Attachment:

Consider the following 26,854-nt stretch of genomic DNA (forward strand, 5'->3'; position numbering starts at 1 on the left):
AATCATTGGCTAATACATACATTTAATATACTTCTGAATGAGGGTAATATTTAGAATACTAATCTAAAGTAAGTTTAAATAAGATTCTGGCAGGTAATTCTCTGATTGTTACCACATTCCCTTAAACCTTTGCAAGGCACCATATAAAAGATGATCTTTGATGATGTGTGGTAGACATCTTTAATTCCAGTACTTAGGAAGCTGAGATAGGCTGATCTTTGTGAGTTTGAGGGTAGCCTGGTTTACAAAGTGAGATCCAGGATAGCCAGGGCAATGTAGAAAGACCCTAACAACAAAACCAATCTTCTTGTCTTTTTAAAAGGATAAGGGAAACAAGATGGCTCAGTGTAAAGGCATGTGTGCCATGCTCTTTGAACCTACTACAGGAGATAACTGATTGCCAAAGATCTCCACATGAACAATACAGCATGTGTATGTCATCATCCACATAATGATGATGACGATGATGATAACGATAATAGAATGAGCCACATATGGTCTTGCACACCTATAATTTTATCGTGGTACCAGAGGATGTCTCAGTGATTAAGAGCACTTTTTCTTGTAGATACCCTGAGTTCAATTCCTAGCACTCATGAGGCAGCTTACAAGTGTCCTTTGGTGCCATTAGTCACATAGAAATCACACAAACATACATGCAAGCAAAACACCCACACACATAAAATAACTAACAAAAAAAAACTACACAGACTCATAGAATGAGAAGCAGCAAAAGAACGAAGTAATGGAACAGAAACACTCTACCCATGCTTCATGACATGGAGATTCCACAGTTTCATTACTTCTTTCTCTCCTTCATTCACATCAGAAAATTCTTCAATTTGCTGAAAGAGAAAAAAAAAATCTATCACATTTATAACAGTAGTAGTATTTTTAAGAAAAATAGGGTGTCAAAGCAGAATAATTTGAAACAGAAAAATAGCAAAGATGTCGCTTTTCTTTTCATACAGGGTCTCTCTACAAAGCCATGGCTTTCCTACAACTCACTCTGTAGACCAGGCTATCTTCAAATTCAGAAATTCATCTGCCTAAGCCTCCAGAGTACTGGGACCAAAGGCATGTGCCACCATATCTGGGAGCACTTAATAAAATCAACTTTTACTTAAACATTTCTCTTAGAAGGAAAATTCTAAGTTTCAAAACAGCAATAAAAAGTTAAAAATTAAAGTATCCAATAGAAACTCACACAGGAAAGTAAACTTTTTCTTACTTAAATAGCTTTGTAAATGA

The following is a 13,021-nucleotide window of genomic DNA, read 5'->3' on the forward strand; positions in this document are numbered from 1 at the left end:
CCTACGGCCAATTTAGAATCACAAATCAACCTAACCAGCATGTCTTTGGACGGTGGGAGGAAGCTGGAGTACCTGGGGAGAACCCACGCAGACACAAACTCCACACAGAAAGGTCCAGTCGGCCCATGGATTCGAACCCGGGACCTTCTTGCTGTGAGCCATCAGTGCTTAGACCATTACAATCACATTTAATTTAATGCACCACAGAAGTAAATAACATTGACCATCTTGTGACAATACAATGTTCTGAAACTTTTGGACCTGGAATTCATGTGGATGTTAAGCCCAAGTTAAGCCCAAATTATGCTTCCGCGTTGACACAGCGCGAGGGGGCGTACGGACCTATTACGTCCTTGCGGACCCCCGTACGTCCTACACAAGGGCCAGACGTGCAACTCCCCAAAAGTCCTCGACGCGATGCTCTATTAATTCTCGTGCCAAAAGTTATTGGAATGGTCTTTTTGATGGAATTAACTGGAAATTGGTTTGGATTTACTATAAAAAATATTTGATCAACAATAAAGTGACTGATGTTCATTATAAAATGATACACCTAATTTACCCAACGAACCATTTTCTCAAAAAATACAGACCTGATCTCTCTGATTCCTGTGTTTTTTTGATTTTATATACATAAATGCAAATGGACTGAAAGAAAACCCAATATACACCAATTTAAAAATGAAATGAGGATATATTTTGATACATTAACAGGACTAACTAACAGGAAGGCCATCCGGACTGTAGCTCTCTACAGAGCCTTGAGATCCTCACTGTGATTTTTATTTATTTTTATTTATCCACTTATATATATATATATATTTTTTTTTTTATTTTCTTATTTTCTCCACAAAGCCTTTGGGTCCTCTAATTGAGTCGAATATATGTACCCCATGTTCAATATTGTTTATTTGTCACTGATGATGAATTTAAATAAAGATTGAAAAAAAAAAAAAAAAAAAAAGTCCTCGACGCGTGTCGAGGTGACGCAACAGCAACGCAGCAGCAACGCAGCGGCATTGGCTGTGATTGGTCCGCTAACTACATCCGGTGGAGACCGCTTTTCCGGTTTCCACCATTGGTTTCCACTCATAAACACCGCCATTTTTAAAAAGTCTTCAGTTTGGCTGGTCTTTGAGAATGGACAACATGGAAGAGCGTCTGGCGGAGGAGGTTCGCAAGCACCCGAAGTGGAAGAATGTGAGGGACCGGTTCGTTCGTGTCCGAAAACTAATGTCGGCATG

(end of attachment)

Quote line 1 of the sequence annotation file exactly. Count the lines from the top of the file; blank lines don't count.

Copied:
Consider the following 26,854-nt stretch of genomic DNA (forward strand, 5'->3'; position numbering starts at 1 on the left):